A Reflection on Stewardship and Financial Perception- Survey Series #10

Corresponds to Question 37 – 41 of the survey.

The financial health and vitality of your parish is in your hands.

I spent 25 years in the investment business. The thought that I’d one day be sitting here as the CFO of the Archdiocese never entered my head. I also never imagined that despite my previous career success, it would be this job that would demand more of my MBA than any other. “God put me in this job to teach me patience and humility.” That’s what I tell everyone.  There were only two finance guys in Jesus’ life: Matthew was a tax collector and Judas held the purse for the apostles. Patience and humility…

My wife and I have always been faithful and generous donors to our church and other charities. But it wasn’t until the capital campaign a few years back that I truly understood the connection between stewardship and the mission and growth of our parish. Our pastor laid out a vision: the goal of the campaign was to invest in a future “empty seat.” It was the empty seat that God wanted to provide in our new church for someone who was not yet here. If we made that investment, we’d make that space available. I realized then it wasn’t about a building: it was about the disciples we were going to make. Father then told us to ask God what we should give and to prayerfully consider the impact HE was asking us to make.

The rich and storied tradition of the Catholic Church has been perpetuated over the centuries by generations of families changing their communities through their gifts of time, talent, and treasure.  It is the foundation of every Catholic community in the Archdiocese. And yet, at its very core, it is about what Christ intended it to be from the very beginning: disciples intent on fulfilling His call each and every day to bring more people to Him.

I have seen it in action in our parishes on Sunday, when parishioners travel far and wide to add their voices to the chorus at Mass that unites us in communion across the world. I have seen it in the volunteers preparing meals in their parish communities to be served to the hungry at Our Daily Bread. I have seen it in our neighborhoods where schools and charitable programs are providing a safe and formative environment to prepare our youth for brilliant futures while their data is being protected from occurring and manufacturing cyber security breaches by external unknown resources. I have seen this and so much more. At the center of all of this was the parish community, led by a dynamic priest convening dedicated legions of faithful followers to fulfill the great commission given to us so many years ago. We wanted to give to that!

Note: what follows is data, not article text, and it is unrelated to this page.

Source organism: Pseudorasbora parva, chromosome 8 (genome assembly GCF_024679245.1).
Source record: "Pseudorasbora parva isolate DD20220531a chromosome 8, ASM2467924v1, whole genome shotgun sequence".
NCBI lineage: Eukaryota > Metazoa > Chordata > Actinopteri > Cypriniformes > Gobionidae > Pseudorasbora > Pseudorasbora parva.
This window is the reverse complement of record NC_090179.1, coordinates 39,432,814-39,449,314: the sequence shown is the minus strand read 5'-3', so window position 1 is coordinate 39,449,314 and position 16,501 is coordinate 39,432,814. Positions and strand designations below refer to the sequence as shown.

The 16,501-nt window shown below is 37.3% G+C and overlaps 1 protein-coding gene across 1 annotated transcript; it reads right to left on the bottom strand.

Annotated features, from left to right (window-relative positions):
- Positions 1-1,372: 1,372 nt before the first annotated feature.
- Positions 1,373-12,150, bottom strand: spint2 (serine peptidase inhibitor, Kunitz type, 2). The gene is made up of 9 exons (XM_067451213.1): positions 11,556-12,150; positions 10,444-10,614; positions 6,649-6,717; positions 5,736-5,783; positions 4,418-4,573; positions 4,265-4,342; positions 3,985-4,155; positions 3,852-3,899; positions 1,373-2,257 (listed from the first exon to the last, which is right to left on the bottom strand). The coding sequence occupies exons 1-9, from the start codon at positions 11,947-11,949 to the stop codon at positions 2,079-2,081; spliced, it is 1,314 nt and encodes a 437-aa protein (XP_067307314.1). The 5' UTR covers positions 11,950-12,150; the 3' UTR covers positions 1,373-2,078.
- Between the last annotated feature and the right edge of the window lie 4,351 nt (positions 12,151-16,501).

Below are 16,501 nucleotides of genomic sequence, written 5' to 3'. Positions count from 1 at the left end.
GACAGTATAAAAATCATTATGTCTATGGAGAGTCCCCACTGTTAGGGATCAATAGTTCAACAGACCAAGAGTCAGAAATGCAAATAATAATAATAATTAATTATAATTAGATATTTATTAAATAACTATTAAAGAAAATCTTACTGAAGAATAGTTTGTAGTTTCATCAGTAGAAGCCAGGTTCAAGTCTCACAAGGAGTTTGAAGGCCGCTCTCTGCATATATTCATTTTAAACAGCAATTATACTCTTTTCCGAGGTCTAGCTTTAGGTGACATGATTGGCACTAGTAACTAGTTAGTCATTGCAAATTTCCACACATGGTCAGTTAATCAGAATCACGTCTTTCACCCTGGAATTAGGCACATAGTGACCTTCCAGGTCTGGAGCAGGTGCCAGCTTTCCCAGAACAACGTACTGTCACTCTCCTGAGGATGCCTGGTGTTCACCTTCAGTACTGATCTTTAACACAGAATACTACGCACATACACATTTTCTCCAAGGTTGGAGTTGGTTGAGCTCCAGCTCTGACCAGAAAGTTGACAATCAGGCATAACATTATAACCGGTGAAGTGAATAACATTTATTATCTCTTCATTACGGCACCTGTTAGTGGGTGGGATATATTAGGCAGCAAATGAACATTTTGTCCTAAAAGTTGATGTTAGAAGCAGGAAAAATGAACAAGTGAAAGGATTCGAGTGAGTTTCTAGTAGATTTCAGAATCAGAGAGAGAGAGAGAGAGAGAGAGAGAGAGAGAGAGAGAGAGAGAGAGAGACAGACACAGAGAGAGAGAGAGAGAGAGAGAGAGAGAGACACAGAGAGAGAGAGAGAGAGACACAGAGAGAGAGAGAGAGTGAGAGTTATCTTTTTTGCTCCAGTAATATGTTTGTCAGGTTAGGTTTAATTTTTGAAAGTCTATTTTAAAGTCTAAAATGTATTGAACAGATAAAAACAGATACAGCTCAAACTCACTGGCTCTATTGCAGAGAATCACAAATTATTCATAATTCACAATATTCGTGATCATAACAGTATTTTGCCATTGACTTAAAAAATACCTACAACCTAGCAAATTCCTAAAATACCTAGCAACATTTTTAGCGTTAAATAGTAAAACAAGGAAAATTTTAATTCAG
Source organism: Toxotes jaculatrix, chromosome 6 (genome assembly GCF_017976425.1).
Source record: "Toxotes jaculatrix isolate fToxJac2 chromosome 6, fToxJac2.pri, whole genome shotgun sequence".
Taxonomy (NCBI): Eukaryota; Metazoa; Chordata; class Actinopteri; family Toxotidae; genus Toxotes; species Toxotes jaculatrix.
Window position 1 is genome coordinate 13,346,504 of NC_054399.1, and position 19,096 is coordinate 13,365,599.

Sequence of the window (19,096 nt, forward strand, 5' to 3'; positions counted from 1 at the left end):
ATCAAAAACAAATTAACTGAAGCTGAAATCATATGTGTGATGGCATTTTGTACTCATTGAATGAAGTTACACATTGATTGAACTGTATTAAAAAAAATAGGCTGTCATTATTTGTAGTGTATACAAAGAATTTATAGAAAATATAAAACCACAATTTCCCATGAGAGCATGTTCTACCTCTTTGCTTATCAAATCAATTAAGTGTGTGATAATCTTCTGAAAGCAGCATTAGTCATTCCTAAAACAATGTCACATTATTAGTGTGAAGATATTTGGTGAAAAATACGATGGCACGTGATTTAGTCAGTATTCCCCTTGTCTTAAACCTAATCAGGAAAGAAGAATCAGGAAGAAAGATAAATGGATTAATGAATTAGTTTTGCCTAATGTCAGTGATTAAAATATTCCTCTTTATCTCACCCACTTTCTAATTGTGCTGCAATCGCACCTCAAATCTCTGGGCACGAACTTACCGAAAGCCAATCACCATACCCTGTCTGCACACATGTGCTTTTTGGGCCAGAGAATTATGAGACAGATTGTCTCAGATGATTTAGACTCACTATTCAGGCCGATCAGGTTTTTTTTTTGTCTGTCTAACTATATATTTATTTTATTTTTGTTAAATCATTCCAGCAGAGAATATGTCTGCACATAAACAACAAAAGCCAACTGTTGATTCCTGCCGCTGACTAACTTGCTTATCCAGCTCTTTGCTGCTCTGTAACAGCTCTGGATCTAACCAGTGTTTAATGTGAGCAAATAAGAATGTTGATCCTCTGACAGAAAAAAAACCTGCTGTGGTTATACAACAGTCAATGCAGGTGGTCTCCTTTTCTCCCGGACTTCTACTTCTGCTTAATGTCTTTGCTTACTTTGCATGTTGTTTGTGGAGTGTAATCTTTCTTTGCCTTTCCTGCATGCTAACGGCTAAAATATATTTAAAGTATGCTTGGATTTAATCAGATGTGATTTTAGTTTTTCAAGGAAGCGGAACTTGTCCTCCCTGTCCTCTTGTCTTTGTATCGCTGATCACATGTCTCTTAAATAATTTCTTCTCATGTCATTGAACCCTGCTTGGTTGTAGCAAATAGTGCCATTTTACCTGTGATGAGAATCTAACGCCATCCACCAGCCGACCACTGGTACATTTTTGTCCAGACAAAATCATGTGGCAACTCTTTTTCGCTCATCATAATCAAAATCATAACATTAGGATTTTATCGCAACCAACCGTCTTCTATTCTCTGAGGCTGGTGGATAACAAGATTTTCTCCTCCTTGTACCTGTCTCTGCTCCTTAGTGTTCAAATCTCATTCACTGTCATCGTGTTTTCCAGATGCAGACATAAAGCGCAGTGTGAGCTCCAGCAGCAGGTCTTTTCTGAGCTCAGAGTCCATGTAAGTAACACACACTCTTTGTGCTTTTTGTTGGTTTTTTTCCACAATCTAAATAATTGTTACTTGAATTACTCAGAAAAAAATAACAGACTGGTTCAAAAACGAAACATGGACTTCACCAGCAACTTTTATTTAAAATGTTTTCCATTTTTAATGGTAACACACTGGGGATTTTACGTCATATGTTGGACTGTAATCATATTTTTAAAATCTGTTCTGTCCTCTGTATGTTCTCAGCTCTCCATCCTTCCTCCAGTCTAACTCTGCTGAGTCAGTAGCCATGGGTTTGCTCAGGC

As my wife, Mary and I were considering our gift, she told me the story of the parish priest at Little Flower where she grew up. He was a prolific fundraiser because he was determined in setting the vision for his local church community. It was personal for him and for his parishioners. She recalled her father’s story of parishioners asking the pastor what the church needed even when he did not ask them. They were so invested in the growth of their community that they were determined to know and support its needs. They were united with their pastor in understanding the present and securing the future of their parish. Mary said we needed to do the same. Let’s trust the vision laid out by our priest: invest the gifts that only God can provide and watch the disciples grow!

Some questions to ask ourselves as our parishes prepare our mission readiness statements and look to become every more effective centers forming missionary disciples:

  1. Do our parishioners truly understand the mission and needs of our parish and the broader Church?
  2. Does our giving fulfill a call to use our resources in a way that glorifies God?
  3. Does our giving represent a desire to invest the gifts that God has given us?
  4. Is the financial condition of the parish transparent to the parishioners?
  5. Are the fundraising efforts of the parish widely shared and engaged with enthusiasm and pride? Is it connected to the core mission of the Church to make disciples?
  6. Does our plan envision those future disciples and new members of our parish? Are we answering the call to join our pastor in growing the church?

I keep a quote on my desk that reminds me why we do what we do. It is from Fr. Walter Ciszek’s book He Leadeth Me:

“Yet in God’s providence, here we are. This was the place he had chosen for us, the situation and the circumstances in which he had placed us. One thing we could do and do daily: we could seek first the kingdom of God and his justice – first of all in our own lives and then in the lives of those around us. From the time of the apostles – twelve simple men, alone and afraid, who had received the commission to go forth into the world to preach the good news of the kingdom – there has been no other way for the spreading of the kingdom than by the acts and lives of individual Christians striving each day to fulfill the will of God.”

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